When we think of Iceland, we imagine these beautiful landscapes with countless volcanoes and glaciers, horses and sheep, geysers and lava fields. We dream to hit the road and follow it all around the island, chasing landscapes that are all more spectacular than the others.

Unfortunately, I only made a short layover of a few days in Iceland, so I knew that my dreams of this ultimate road trip would not be realized this time. But to give me a taste of what Iceland has to offer, I booked a day trip excursion to discover Iceland’s Golden Circle.

The Golden Circle is a popular tourist route covering almost 300 kilometers from Reykjavik and offering some of Iceland’s most popular attractions. It’s the Gullfoss (“Golden Falls” in Icelandic) that gives it its name and it is surely one of the best ways to see the beautiful Icelandic landscape when there is little time.

A day trip in the Golden Circle

You can discover the Golden Circle by renting a car from Reykjavik, or by taking a tour with an operator. I opted for this last option. While having your own car allows you to take your time and visit places as you please, a guided tour is also a good way to learn more about the places you visit. My tour lasted nearly nine hours and I swear to you that my guide has been talking all this time. It can be a bit too much for some, but in my case, I love to be stuffed with information!

If you make a trip to the Golden Circle, here are the main attractions.

Þingvellir National Park

Þingvellir National Park is often the first stop in the Golden Circle. It is part of the UNESCO World Heritage list because of its importance to the history of Iceland. The road to the national park also allows you to see the beautiful Lake Þingvallavatn, the largest natural lake in Iceland.

Þingvellir National Park

Gullfoss waterfall

The Gullfoss waterfall is another must when visiting Iceland. With a height of 32 meters, the fall descends on two levels before making its way in a deep gorge. The water from the Hvítá River comes from the second largest glacier in Iceland and the sediment it carries gives the fall a golden color, from which it takes its name.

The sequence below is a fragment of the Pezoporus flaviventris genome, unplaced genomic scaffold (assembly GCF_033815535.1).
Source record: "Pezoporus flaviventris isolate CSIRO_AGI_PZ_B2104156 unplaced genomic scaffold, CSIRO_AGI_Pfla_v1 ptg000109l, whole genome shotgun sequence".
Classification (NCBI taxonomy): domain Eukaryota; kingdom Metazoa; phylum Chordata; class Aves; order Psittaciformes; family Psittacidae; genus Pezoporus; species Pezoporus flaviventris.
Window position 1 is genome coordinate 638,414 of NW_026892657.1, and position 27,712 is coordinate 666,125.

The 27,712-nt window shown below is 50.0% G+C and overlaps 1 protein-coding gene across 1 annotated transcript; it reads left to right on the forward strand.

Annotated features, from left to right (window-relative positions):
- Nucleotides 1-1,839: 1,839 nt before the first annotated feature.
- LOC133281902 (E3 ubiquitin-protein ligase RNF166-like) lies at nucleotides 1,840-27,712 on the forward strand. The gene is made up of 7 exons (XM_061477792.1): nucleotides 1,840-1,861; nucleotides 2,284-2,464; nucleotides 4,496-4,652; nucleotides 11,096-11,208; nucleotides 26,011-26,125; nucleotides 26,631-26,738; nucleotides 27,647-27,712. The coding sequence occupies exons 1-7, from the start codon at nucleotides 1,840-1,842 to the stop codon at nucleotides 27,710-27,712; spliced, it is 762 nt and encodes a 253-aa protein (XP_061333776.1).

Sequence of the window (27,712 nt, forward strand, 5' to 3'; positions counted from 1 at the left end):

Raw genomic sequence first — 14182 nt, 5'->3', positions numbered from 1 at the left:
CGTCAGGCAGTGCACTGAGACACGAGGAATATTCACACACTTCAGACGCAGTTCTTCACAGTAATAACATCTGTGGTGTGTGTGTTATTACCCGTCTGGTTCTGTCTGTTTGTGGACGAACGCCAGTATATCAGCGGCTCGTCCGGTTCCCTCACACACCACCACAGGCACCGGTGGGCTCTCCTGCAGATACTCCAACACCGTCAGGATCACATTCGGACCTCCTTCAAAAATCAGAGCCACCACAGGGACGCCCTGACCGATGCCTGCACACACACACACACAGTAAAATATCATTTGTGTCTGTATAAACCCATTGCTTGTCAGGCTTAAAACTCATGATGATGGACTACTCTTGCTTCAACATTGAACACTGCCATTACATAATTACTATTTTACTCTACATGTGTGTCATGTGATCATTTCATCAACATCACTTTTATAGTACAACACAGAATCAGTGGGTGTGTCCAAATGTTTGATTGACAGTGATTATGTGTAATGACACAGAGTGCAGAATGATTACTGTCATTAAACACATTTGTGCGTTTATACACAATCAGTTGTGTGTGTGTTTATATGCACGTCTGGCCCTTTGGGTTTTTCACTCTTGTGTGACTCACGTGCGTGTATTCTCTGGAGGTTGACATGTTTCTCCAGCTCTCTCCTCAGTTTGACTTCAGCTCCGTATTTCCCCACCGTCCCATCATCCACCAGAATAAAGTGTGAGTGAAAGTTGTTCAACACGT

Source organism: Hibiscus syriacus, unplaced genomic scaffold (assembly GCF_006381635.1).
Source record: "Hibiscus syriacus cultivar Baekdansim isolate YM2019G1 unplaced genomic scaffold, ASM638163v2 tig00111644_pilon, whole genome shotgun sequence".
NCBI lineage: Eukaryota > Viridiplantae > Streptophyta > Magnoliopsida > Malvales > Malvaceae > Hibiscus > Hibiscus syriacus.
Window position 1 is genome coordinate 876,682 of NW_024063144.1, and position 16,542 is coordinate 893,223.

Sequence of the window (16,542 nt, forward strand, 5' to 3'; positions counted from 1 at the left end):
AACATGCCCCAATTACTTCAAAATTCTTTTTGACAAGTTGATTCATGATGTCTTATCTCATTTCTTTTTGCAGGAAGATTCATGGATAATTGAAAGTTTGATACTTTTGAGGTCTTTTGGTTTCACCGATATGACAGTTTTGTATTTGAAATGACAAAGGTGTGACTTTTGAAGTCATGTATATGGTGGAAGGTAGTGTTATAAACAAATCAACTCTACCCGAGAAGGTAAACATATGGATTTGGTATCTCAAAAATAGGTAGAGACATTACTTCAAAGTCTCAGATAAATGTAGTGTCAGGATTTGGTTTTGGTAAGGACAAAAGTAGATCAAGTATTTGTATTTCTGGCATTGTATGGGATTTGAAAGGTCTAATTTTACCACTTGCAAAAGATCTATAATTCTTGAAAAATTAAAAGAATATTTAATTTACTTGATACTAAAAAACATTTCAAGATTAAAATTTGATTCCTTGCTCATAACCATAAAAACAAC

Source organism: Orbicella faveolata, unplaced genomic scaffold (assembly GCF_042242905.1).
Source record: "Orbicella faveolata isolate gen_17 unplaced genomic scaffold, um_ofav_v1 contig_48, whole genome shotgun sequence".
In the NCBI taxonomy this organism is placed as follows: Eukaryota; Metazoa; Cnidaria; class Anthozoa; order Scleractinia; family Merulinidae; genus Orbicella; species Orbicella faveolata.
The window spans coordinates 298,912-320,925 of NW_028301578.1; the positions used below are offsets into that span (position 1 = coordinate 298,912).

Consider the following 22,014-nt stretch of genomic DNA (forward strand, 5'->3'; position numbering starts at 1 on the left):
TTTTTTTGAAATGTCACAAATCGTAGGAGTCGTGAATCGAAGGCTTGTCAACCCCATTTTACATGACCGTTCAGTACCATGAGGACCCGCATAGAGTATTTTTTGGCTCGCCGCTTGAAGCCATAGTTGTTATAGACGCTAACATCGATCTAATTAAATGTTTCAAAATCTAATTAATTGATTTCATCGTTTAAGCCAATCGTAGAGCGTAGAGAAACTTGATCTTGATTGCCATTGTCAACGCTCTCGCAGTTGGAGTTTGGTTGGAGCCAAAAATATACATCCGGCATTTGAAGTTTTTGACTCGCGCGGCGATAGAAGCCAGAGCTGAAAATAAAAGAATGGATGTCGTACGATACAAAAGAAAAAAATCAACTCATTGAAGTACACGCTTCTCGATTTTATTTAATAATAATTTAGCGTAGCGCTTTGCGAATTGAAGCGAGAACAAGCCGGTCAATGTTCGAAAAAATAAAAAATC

Gullfoss is one of the most powerful waterfalls in Europe. At the beginning of the 20th century, the idea to use the hydraulic force of the waterfall to create electricity was considered, but legend has it that the daughter of the owner of Gullfoss threatened to throw herself into the water if this project were put into effect. The fall was eventually bought by the state and is now protected.

Trails allow you to see the waterfall from above or to observe from up-close.

Gullfoss waterfall
Beautiful Gullfoss

The geysers of Haukadalur

Nearly a third of the country is an active volcanic area and the area of Haukadalur is a good place to observe this! Located 10 kilometers north of Gullfoss, Haukadalur is an area of geothermal activity, where you can see geysers and multiple puddles of bubbling water. It is on this site that we can see Geysir, the geyser which gave its name to all the others.

Geysir is quieter now (although, it seems, its discharge of water can reach a height exceeding 100 meters), but there is also on the site Strokkur, a geyser that explodes every 10 minutes. Safety ropes help prevent feet from getting into a boiling water hole. For those who, like me, had never visited a field of geothermal activities, this landscape almost gives the impression of being on another planet…

Haukadalur
Boiling water

Skálholt

Skálholt has long been one of the most important places in Iceland. It was its political, cultural and religious center and, for a time, the largest city in the country. The first school in Iceland was founded there in 1056. It is also where the first cathedral of the country used to be located. The present church was built in the 1950s. During our stop there, we could visit the cathedral as well as a replica of the first school.

Although Skálholt has lost its former splendor, the place is very popular during the summer as it holds festivals and cultural events.

Skálholt
Skálholt cemetery

The Golden Circle tours also sometimes stop at a geothermal energy station (this was my case) or in one of the surrounding greenhouses where a large part of Iceland’s fruit and vegetables are produced.

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